Dimensions: Each print measures 18 inches x 24 inches
Made Of: 100-pound, aqueous-coated, satin-finish paper
We've taken the voyages of the starship Enterprise one adventure further with a series of original movie-style art print sets commemorating every episode of Star Trek, the iconic American television series that aired from 1966 to 1969.
The Original Series has become a cult classic, and its leading-edge plot lines and mores have influenced many science-fiction TV shows and movies that have followed.
Designer/illustrator Juan Ortiz talks about the inspiration for our sixteenth set of Star Trek: The Original Series Art Prints, which includes:
Episode 13: The Conscience of the King. A shadow of the Enterprise is seen in pursuit of a fugitive governor who executed half of the population on Tarsus IV during a severe food shortage. Ortiz's bold, photorealistic design 'started with the mask. Since it's gray, I thought the whole piece should be in black and white. I think that's why it has a photo look to it. The mask is such a strong image that I didn't think it needed too much more. The mask and shadows were created in [Adobe] Illustrator. The background is a photo that I put through high contrast in Photoshop and then converted to live paint in Illustrator.'
Episode 37: I, Mudd. Ortiz takes a whimsical turn by superimposing Harry Mudd's face on a planet and giving his moustache a twirl. Captain Kirk's old nemesis has crash-landed in a strange paradise where androids pamper but control their human captives. The artist says this design and the one for Episode 6: Mudd's Women (Set 15) were 'inspired by the romantic comedies of the 50's and 60's. It wasn't until I added the hand that I felt I was able to convey that sense of lightheartedness.' As for the added line, 'Journey to the most pompous planet in the universe' at the top of the print, Ortiz says, 'I felt the design needed something along the top for some balance. In keeping with the episode, I went with a humorous tone. I think maybe that's why it was signed off on. It just fit the image well.'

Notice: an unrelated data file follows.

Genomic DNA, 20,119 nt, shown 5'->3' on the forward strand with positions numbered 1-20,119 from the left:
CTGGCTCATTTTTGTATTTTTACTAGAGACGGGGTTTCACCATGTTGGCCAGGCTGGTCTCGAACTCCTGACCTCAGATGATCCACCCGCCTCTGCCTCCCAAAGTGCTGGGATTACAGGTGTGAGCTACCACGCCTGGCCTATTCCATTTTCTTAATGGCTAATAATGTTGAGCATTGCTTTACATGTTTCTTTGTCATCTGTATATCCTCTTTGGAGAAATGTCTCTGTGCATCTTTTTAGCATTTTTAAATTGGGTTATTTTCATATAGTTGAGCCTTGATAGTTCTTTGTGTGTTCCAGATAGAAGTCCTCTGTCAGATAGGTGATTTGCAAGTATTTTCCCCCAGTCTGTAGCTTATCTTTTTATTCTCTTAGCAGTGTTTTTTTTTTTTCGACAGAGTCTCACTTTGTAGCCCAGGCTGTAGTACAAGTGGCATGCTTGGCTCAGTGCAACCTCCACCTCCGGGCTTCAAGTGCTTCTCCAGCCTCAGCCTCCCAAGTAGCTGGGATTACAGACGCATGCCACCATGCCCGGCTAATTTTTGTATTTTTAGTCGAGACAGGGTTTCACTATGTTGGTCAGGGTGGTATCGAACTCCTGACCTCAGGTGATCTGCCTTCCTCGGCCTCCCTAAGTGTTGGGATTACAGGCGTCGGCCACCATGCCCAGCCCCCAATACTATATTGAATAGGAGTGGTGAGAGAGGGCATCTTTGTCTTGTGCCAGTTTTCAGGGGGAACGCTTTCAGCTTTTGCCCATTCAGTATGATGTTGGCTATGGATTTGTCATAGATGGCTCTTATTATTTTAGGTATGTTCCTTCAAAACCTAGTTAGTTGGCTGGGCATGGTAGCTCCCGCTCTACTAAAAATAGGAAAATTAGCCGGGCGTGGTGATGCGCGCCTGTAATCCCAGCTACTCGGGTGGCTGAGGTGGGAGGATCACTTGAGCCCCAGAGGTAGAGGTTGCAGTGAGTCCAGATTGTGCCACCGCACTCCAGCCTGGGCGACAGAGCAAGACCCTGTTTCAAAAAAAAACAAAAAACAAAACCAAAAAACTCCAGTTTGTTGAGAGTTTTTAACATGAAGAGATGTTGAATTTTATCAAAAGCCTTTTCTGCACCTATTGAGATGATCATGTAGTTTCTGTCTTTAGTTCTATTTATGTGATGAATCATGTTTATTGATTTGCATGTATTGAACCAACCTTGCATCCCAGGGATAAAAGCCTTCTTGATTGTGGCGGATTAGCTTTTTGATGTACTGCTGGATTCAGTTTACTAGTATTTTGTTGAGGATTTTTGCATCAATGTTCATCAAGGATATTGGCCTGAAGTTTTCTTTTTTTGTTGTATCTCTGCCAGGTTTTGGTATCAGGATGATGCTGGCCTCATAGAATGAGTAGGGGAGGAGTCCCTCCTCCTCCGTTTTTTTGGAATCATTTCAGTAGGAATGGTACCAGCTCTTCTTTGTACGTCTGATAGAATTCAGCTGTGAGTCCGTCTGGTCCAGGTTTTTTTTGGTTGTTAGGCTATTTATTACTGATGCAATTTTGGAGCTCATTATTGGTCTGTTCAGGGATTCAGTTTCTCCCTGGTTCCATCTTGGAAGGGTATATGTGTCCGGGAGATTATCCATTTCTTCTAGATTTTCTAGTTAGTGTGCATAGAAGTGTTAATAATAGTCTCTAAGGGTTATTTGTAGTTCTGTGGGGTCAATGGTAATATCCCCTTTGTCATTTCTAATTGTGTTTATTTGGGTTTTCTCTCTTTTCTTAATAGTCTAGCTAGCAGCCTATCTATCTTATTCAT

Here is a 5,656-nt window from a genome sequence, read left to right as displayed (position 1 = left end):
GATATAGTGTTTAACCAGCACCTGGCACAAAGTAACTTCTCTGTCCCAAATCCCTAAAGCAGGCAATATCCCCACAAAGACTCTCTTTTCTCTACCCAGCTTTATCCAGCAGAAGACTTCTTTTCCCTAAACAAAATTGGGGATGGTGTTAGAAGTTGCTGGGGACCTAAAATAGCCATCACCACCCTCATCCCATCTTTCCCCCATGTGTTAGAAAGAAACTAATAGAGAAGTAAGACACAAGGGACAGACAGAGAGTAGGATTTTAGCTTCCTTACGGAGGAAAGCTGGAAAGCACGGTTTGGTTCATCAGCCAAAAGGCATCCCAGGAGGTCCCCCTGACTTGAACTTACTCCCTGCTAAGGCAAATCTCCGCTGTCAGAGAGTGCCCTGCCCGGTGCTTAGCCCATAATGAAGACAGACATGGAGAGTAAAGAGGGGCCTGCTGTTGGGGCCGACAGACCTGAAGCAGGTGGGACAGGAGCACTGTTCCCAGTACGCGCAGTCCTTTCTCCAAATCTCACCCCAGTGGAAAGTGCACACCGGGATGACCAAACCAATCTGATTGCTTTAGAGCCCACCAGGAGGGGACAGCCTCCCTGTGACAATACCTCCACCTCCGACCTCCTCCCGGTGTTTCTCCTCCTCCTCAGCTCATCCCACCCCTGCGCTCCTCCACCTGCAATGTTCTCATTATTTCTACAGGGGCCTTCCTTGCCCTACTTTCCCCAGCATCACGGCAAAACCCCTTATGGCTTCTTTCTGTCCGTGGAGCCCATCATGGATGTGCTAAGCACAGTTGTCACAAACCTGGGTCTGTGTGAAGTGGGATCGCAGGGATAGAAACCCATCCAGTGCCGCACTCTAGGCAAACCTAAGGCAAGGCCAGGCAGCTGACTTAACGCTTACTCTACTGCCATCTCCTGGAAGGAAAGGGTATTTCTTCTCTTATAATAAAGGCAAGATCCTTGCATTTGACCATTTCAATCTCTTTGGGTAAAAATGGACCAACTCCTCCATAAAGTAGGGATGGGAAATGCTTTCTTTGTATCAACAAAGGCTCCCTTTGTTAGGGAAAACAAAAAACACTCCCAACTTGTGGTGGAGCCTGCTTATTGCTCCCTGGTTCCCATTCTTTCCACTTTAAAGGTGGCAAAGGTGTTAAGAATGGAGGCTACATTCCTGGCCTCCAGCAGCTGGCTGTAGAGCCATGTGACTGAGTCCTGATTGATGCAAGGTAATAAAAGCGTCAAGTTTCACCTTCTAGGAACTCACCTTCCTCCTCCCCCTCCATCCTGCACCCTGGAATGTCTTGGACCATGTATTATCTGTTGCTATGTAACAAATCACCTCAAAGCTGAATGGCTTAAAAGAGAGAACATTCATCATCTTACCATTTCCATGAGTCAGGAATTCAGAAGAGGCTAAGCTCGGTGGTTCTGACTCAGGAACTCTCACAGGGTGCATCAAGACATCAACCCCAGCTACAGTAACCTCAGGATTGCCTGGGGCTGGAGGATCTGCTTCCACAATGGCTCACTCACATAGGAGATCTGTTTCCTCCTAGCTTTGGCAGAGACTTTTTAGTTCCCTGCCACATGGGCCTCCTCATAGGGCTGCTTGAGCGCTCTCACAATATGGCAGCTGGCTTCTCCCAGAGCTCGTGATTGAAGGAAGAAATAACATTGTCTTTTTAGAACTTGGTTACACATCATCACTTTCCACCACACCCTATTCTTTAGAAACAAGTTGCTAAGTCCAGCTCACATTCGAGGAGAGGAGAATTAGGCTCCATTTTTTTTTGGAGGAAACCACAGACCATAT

Episode 48: A Private Little War. In this episode, Captain Kirk restores the balance of power among primitive peoples of the planet Neural who are corrupted by the Klingons, who have introduced flintlock rifles. Ortiz based his design on 'the scene where Kirk and McCoy are attacked by a mugato (a white ape-like creature with poisonous fangs). This was one of the first three prints that I made and it inspired me to create the next 77. What I like about this one is how the white of the mugato and the white negative space creates a shape across the center of the page and how the mugato appears to fade into the background. The Enterprise crewman forms within a beam that mimics the mugato's horns.'
Episode 51: By Any Other Name. For this episode about the Kelvans, who hijack the Enterprise in order to make their way home, the artist created what looks like the backing card for a toy. Ortiz says, 'At first, I wasn't sure that I could get away with this one. But since it was my first idea, it was hard to let it go without trying it. I was inspired by the old action figures from the '60s and '70s, like Mego and G.I. Joe. I knew that it had to look authentic, so my experience in consumer products and retail came in handy with the copy and legal verbiage. I would love to own one of these non-action figures, but based on the recommended age, I'm not old enough (it's recommended for children over 200 years old).'
The Star Trek: The Original Series Art Prints - Set 16 consists of plate-printed lithographs on 100-pound, aqueous-coated, satin-finish paper. Each print measures 18 inches x 24 inches.
The set and all others in this series will be available for a limited time only. None will be repeated or reprinted after they're gone.